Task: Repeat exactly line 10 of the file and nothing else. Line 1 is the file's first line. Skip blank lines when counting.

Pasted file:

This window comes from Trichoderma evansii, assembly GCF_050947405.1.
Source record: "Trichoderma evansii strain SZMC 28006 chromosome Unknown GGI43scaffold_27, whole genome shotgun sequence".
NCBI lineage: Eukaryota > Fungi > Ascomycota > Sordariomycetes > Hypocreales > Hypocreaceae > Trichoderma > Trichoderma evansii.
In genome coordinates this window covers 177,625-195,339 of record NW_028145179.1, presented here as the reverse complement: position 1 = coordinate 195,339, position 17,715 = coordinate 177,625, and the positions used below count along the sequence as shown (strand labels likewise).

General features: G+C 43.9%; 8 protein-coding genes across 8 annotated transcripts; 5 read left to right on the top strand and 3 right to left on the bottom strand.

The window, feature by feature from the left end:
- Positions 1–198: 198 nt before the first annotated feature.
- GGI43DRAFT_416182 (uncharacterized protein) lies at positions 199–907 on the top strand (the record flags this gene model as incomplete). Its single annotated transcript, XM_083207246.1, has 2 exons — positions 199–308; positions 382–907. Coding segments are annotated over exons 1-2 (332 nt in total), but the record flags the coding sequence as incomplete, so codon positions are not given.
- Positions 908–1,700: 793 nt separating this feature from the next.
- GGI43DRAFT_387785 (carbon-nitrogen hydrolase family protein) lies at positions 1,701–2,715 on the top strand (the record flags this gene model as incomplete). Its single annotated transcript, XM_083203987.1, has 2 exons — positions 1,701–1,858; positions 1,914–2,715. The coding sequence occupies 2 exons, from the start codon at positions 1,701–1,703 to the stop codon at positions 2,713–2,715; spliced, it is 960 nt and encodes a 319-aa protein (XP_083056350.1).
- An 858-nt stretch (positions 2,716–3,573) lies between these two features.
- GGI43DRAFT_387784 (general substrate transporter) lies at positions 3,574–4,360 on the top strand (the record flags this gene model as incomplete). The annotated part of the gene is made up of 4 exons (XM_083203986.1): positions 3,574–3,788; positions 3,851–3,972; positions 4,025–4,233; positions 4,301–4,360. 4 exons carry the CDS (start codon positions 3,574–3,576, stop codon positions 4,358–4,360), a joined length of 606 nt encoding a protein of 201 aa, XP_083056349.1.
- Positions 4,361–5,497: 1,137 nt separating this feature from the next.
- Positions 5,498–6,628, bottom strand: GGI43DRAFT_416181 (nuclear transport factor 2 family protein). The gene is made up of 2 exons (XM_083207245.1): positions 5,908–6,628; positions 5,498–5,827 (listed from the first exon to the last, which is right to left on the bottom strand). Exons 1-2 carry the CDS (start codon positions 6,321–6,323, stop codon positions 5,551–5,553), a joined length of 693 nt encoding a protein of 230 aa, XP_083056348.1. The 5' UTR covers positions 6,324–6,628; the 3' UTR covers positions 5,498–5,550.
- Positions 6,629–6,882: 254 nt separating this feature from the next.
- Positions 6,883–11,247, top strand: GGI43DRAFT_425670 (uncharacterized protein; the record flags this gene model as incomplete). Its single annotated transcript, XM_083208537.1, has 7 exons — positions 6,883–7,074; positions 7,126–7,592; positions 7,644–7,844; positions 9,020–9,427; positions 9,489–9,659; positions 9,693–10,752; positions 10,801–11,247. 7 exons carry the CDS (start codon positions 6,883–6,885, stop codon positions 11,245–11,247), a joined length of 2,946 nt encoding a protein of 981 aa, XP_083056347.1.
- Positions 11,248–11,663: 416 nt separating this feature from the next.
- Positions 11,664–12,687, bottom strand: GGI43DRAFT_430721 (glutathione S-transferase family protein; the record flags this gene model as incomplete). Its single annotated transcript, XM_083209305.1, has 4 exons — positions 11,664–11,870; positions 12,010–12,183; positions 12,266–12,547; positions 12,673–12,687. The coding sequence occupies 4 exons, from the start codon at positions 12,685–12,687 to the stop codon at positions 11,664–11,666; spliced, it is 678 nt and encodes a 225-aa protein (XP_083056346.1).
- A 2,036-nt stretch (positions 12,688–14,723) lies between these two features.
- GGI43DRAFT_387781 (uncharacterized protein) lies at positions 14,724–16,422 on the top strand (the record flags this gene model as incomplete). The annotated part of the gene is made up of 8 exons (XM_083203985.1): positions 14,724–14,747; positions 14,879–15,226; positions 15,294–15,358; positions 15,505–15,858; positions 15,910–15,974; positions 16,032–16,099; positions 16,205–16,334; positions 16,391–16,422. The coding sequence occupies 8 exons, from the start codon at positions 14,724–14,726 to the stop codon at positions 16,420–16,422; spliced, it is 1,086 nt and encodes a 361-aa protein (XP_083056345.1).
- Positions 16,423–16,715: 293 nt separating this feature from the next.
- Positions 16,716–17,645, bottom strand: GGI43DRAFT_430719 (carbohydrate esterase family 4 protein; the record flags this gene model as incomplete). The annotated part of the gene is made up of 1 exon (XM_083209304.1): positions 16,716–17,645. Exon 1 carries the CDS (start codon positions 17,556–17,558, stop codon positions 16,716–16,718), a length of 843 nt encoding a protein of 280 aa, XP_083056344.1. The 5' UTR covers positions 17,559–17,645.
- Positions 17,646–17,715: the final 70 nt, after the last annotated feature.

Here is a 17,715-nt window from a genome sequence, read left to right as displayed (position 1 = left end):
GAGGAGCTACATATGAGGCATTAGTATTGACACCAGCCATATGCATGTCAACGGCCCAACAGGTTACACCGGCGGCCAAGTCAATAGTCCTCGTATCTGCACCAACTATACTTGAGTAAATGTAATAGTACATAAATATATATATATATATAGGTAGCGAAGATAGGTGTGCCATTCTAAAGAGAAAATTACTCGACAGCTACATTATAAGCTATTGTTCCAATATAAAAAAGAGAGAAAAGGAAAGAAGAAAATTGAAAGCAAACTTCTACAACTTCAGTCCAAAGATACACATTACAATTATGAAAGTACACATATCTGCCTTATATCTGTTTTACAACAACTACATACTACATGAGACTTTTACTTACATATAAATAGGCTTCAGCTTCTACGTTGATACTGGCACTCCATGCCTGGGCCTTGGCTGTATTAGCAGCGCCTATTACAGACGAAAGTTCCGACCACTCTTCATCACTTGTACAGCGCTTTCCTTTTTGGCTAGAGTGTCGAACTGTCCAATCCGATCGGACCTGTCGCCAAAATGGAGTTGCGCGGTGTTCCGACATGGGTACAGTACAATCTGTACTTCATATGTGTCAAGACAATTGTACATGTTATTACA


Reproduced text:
- GGI43DRAFT_387785 (carbon-nitrogen hydrolase family protein) lies at positions 1,701–2,715 on the top strand (the record flags this gene model as incomplete). Its single annotated transcript, XM_083203987.1, has 2 exons — positions 1,701–1,858; positions 1,914–2,715. The coding sequence occupies 2 exons, from the start codon at positions 1,701–1,703 to the stop codon at positions 2,713–2,715; spliced, it is 960 nt and encodes a 319-aa protein (XP_083056350.1).